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Elise Patkotak: Voucher system disregards the traditional separation of church and state

Elise Patkotak

I mentioned in my column last week that I went to Catholic school. In fact, I never went to a public school up to and including college. I attended St. Michael's Elementary, Holy Spirit High and Chestnut Hill College. All were Catholic institutions taught almost exclusively by nuns, with the occasional priest thrown in for good measure. My brother and sister followed the same path. None of us attended the public schools for which our parents paid taxes.

While all that Catholicism did not, as my mother so dearly wished, produce three good Catholic adults who observe any religious rituals, it did result in three educated and capable adults with a strong sense of ethics and morals.

Given the debate currently raging about the possibility of using vouchers to send children to private schools, most of which have some religious affiliation, I have to wonder how the schools of my youth would view the situation and whether they would want to participate. My initial response is no, they would not want to participate because they would not want to give up a single iota of the freedom they enjoyed to educate their students in a decidedly religious fashion.

The most important reason for having a Catholic school was to provide an education with a religious emphasis. If using vouchers would have required them to readjust their curriculum to a more secular track, they would have resisted and refused the vouchers. After all, the whole focus and purpose of the institution was to offer a good education steeped in Catholic beliefs and morality.

So I have to wonder why so many religious schools in this state are pushing for the voucher system. Assuming the separation of church and state is still a viable concept in Alaska, I would assume (hope?) that schools receiving financial aid in the form of vouchers from state taxpayers would be required to adjust their curriculum so that the emphasis was on secular teaching and not religious belief. Otherwise, we are simply breaching the wall that our Founding Fathers so carefully erected between the public good and private religious practices.

Just about anyone with a basic grasp of American history will acknowledge that what made our country great and allowed the middle class to flourish and contribute to America's success was access to education for everyone. Whether you were the governor's son or the trash collector's daughter, you had an equal chance at an education through the public school system. The fact that those with money could afford a private school did not mean that the poor did not stand a chance. Public education was free to the masses and the masses took advantage of it to build the amazing country we enjoy today. Weakening that system by slowly and inexorably draining its financial resources, which will benefit the few to the detriment of the many, is wrong. It is doubly wrong if, in doing so, we are supporting religious beliefs that not all share.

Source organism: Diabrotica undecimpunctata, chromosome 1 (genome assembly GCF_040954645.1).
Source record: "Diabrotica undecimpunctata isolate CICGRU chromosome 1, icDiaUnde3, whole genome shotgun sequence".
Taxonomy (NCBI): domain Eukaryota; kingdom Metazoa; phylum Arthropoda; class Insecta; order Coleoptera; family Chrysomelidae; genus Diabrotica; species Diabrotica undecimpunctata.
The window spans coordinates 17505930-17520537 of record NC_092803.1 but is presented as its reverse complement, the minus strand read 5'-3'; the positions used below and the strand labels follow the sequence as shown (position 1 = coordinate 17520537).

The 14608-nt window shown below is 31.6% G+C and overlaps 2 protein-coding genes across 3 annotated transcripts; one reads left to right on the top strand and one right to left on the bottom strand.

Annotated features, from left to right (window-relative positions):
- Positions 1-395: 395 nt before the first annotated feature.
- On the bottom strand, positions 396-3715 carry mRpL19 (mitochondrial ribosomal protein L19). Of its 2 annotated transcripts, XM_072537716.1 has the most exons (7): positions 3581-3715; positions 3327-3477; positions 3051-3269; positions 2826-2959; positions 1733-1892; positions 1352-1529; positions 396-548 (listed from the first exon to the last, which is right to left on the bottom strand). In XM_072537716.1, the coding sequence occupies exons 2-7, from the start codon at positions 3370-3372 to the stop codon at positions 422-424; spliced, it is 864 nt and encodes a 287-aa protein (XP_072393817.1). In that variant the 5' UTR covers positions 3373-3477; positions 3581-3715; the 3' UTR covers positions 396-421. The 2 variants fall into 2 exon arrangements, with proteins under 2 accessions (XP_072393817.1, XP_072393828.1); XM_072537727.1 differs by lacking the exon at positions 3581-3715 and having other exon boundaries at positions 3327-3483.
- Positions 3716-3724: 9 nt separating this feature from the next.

Those who wish to have their children educated in other than the public schools have the right to place their children in any private school they want. But I should not be paying for that private school with my taxes. If private religious schools are as anxious as they seem to be to educate children into their beliefs, then the membership of those churches should pony up the money to keep the schools viable. It is not my responsibility to keep someone else's religion alive. My parents knew this and the Catholic schools I attended knew this. They never asked for the public to support the education they provided because they wanted the freedom to provide that education within their own religious context. They understood the concept of separation of church and state.

Our public schools are required to open their doors to all students, no matter the special needs, family background or religious beliefs. They are required to provide every child who walks through their doors with an education. Rather than penalizing them for the difficulties they encounter in meeting the requirements we have set for them by law, perhaps we should add money in so they can meet our expectations and continue to produce generations of educated Americans who will move our country forward into the next century.

Elise Patkotak's lastest book, "Coming Into the City," is available at AlaskaBooksandCalendars.com and at local bookstores.

 


Elise Patkotak